According to the guide, the temple was supposed to close at 12:00. So I hastened to catch a few glimpses inside. However, India rarely adheres to written rules. I landed in the middle of noon when a puja, the noon prayer was celebrated with lots of bell and drum accompaniment and loud songs, interrupted by silent fire rites of the priests.
A local beside me filmed the ceremony with his smartphone. Before I could adapt to his behavior, an angry priest rushed at the compatriot and forced him to erase the shot. Even after the puja, there could be no question of closure. All areas of the temple remained well filled with devotees and tourists. I was particularly struck by the myriad colorful mandalas that covered the floor of the temple corridors every 5 meters.
Unfortunately, in Chidambaram a considerable part of the temple was also a construction site. The most complete 1000-column hall of India with exactly 999 columns was currently completely closed. Nevertheless, I found the way to the remote small Sivakami Amman temple. The lobby is decorated with beautiful ceiling frescoes and elaborate columns.
However, there was no separation between the vestibule and the actual shrine. As soon as I held my camera in the direction of the priest in the shrine, I got a loud, angry No! As I had become accustomed to walking on hot stones and rough ground, I almost forgot to pick up my shoes on leaving the Nataraja Temple. Only the resolute cry, Your shoes, sir, that forced me to return in time.
The next destination was Puducherry, or Pondicherry. This city was once the most important colony of France in India, before it lost here too the war against the British. Although politically defeated, culturally their stamp has been preserved to this day. Even the police officers of the widely ramified federal territory Pondicherry wear uniforms in the style of French cops.
The old town of Pondicherry, the so-called French Quarter, also breathed tangible French flair. I chose the restaurant at the prestigious hotel as the venue for my midday meal. In the courtyard of the hotel, I was looking forward to a menu of genuine Creole cuisine, which combines and refines French and Indian components.
As a starter I am served a salad, bite-sized potatoes, egg pieces of the same size and quartered mini tomato in a spicy mayonnaise dressing, supplemented by baguette slices of liquid herb butter. This rather European treat was followed by a pleasantly spicy Creole seafood curry with cumin rice and chapati. It was accompanied by beer and finished with a white coffee.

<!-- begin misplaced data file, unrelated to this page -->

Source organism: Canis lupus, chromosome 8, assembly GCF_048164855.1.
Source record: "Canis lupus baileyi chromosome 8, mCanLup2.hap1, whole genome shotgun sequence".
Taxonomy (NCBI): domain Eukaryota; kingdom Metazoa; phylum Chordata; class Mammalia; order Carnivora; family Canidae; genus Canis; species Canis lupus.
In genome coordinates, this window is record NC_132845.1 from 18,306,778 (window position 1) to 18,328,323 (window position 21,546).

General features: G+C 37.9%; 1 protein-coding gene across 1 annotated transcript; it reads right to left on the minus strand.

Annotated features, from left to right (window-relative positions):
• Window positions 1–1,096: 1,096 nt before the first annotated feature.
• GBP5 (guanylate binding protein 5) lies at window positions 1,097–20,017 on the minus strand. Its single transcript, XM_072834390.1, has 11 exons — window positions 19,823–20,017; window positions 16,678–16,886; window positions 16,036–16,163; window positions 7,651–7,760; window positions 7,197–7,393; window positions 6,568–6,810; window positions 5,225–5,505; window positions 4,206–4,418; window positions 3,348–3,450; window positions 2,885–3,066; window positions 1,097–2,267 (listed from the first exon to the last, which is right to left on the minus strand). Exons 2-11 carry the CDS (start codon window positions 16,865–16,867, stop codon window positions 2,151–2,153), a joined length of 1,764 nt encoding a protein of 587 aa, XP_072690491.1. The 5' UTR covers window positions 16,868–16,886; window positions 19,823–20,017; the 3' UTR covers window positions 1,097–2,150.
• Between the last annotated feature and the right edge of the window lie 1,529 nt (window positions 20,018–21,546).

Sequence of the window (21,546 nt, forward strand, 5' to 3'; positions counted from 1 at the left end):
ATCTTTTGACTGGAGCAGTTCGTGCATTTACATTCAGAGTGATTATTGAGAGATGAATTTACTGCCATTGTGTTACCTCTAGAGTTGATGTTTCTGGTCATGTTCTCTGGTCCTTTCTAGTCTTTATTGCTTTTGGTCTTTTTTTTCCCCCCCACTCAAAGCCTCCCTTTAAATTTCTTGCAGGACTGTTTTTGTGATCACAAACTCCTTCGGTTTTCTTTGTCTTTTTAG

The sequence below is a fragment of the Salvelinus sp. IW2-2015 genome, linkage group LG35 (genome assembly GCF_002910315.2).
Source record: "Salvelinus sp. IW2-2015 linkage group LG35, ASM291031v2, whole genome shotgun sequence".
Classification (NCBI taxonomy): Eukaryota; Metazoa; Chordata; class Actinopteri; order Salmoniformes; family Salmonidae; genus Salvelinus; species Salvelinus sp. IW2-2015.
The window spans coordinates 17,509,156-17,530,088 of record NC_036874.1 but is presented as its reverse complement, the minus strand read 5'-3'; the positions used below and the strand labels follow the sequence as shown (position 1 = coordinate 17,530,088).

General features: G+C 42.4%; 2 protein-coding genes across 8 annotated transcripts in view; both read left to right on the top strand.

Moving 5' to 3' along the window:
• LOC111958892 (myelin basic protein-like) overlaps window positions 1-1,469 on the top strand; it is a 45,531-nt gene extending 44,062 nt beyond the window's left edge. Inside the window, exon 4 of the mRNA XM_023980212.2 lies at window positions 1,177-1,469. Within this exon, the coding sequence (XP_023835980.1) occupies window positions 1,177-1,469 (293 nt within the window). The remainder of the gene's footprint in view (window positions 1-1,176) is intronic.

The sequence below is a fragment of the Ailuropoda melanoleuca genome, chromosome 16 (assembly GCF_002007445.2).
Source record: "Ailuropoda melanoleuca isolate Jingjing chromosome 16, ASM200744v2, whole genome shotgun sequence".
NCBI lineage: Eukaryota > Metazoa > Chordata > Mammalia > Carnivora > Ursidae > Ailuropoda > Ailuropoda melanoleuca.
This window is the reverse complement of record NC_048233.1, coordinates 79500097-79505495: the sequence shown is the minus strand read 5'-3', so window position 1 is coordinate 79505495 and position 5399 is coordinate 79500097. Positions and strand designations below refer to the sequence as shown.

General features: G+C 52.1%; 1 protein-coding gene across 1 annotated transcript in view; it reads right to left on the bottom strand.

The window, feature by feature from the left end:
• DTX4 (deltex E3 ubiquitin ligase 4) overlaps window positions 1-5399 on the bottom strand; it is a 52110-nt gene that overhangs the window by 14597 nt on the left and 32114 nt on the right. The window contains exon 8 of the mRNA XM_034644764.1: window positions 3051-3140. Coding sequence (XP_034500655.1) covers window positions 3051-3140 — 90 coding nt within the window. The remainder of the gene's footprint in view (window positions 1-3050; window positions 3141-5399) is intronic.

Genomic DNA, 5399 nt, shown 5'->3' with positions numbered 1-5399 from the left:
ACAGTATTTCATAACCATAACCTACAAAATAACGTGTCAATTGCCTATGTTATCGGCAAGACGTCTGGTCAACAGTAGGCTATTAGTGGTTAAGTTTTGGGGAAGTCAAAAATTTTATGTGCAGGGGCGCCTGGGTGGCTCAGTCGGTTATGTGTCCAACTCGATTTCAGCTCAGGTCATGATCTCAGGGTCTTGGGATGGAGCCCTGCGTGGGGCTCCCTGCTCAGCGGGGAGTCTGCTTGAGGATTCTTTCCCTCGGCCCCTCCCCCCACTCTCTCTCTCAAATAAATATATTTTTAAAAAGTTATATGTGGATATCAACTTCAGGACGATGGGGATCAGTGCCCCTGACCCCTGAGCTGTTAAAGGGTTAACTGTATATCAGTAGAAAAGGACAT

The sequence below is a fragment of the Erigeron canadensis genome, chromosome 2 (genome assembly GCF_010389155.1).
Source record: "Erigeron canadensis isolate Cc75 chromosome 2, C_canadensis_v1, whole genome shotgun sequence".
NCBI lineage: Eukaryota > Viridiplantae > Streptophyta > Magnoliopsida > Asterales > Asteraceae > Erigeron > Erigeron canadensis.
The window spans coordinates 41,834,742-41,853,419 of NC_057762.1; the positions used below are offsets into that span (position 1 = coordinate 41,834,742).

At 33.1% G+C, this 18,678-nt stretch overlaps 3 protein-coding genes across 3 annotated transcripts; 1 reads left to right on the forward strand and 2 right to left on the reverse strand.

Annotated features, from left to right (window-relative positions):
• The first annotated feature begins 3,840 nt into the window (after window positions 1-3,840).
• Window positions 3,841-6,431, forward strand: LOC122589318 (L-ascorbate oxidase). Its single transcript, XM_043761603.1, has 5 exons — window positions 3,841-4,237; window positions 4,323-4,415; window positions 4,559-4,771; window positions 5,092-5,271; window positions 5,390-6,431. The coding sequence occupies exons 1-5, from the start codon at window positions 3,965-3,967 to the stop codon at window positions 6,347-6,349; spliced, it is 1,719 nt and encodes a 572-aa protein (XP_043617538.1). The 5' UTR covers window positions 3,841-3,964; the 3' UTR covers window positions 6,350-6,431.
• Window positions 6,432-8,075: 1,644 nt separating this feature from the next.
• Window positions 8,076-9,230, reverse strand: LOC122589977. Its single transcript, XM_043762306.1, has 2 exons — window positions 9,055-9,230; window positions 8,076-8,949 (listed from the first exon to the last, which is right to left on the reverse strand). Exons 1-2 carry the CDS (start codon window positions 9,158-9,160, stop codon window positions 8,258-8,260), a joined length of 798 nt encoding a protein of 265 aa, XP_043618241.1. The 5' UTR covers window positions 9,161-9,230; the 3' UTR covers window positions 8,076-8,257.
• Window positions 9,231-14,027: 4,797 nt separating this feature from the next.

A digestive walk through the French Quarter led me first to the candy-pink colored Our Lady of Angels Church, past other French colonial buildings to the Gandhi statue right on the sea and along the waterfront. I then go to the magnificent neo-Gothic Basilica of the Sacred Heart of Jesus and the somewhat disappointing Immaculate Conception Cathedral.
The final destination of the day was the small town of Mamallapuram, also located on the coast of the Bay of Bengal. Masses of tourists were still moving through the streets in the evening, but after dark, anyway, I did not want to go sightseeing anymore. Upon reaching the hotel I was greeted with a cold juice. Instead of the jasmine flower wreath, they hung a necklace of shells and sea snails around my neck.
That I had to wait about 10 minutes to get the room ready. The lush tropical garden also had a positive effect and the pool with its dolphin statues and ball lamps could even be described as fantastically beautiful. But all this ended immediately upon entering the semicircular room. It was not actually dirty, as I had feared, but immensely in need of renovation.
In many places the paint peeled off the ceiling, while the light switches wobbled in the wall because the fixings had become loose. However, the management did not seem to care that this impression of the run-down would be talked about in times of the internet and would be devastating. After all, even I chose the hotel despite the many mixed reviews on the Internet, because it simply had the best location in the city.
For today I was just happy to have arrived and to have a bed. My French lunch was still so heavy that there could be no question of hunger. So I was content with one of the smuggled beers. Its sweetish flavor gradually turned into sweet dreams.